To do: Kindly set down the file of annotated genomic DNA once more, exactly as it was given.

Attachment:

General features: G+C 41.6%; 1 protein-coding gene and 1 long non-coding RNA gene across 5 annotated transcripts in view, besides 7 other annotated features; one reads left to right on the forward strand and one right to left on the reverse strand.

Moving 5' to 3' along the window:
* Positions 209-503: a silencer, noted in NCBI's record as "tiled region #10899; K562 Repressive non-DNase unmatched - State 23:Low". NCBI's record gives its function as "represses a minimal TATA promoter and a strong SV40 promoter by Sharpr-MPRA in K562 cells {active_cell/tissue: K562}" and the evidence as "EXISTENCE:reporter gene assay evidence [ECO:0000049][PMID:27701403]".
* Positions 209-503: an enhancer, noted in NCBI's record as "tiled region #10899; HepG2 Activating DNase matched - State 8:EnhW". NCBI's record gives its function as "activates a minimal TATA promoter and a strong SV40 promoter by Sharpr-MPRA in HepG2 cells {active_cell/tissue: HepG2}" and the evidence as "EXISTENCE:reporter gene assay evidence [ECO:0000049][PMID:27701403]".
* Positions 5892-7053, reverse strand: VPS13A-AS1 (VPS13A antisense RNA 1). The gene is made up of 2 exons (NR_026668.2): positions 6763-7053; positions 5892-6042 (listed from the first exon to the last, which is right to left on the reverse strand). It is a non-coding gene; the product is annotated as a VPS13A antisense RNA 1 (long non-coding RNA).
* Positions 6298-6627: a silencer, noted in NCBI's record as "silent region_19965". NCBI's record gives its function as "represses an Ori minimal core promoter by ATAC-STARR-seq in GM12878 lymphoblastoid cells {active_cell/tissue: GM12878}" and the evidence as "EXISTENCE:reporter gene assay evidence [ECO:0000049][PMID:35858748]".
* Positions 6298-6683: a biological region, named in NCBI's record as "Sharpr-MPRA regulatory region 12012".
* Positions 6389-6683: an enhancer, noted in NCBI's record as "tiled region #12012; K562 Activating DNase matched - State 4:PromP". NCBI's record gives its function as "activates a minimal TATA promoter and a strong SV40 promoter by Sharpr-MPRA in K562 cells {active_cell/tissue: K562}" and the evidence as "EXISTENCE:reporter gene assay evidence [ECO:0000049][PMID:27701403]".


General features: G+C 41.6%; 1 protein-coding gene and 1 long non-coding RNA gene across 5 annotated transcripts in view, besides 7 other annotated features; one reads left to right on the forward strand and one right to left on the reverse strand.

Moving 5' to 3' along the window:
* Positions 209-503: a silencer, noted in NCBI's record as "tiled region #10899; K562 Repressive non-DNase unmatched - State 23:Low". NCBI's record gives its function as "represses a minimal TATA promoter and a strong SV40 promoter by Sharpr-MPRA in K562 cells {active_cell/tissue: K562}" and the evidence as "EXISTENCE:reporter gene assay evidence [ECO:0000049][PMID:27701403]".
* Positions 209-503: an enhancer, noted in NCBI's record as "tiled region #10899; HepG2 Activating DNase matched - State 8:EnhW". NCBI's record gives its function as "activates a minimal TATA promoter and a strong SV40 promoter by Sharpr-MPRA in HepG2 cells {active_cell/tissue: HepG2}" and the evidence as "EXISTENCE:reporter gene assay evidence [ECO:0000049][PMID:27701403]".
* Positions 5892-7053, reverse strand: VPS13A-AS1 (VPS13A antisense RNA 1). The gene is made up of 2 exons (NR_026668.2): positions 6763-7053; positions 5892-6042 (listed from the first exon to the last, which is right to left on the reverse strand). It is a non-coding gene; the product is annotated as a VPS13A antisense RNA 1 (long non-coding RNA).
* Positions 6298-6627: a silencer, noted in NCBI's record as "silent region_19965". NCBI's record gives its function as "represses an Ori minimal core promoter by ATAC-STARR-seq in GM12878 lymphoblastoid cells {active_cell/tissue: GM12878}" and the evidence as "EXISTENCE:reporter gene assay evidence [ECO:0000049][PMID:35858748]".
* Positions 6298-6683: a biological region, named in NCBI's record as "Sharpr-MPRA regulatory region 12012".
* Positions 6389-6683: an enhancer, noted in NCBI's record as "tiled region #12012; K562 Activating DNase matched - State 4:PromP". NCBI's record gives its function as "activates a minimal TATA promoter and a strong SV40 promoter by Sharpr-MPRA in K562 cells {active_cell/tissue: K562}" and the evidence as "EXISTENCE:reporter gene assay evidence [ECO:0000049][PMID:27701403]".